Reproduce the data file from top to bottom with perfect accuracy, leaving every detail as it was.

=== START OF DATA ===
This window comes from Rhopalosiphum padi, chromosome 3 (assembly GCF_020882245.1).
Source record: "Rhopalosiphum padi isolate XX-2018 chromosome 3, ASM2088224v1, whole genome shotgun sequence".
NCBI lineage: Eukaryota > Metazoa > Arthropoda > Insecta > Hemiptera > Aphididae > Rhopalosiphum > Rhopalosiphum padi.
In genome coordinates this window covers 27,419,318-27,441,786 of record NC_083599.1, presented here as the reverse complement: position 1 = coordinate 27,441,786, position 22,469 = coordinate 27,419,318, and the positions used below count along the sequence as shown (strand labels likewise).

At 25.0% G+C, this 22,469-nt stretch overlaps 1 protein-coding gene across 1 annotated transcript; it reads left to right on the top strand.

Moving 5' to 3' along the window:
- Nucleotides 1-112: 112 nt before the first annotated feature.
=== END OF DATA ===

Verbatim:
This window comes from Rhopalosiphum padi, chromosome 3 (assembly GCF_020882245.1).
Source record: "Rhopalosiphum padi isolate XX-2018 chromosome 3, ASM2088224v1, whole genome shotgun sequence".
NCBI lineage: Eukaryota > Metazoa > Arthropoda > Insecta > Hemiptera > Aphididae > Rhopalosiphum > Rhopalosiphum padi.
In genome coordinates this window covers 27,419,318-27,441,786 of record NC_083599.1, presented here as the reverse complement: position 1 = coordinate 27,441,786, position 22,469 = coordinate 27,419,318, and the positions used below count along the sequence as shown (strand labels likewise).

At 25.0% G+C, this 22,469-nt stretch overlaps 1 protein-coding gene across 1 annotated transcript; it reads left to right on the top strand.

Moving 5' to 3' along the window:
- Nucleotides 1-112: 112 nt before the first annotated feature.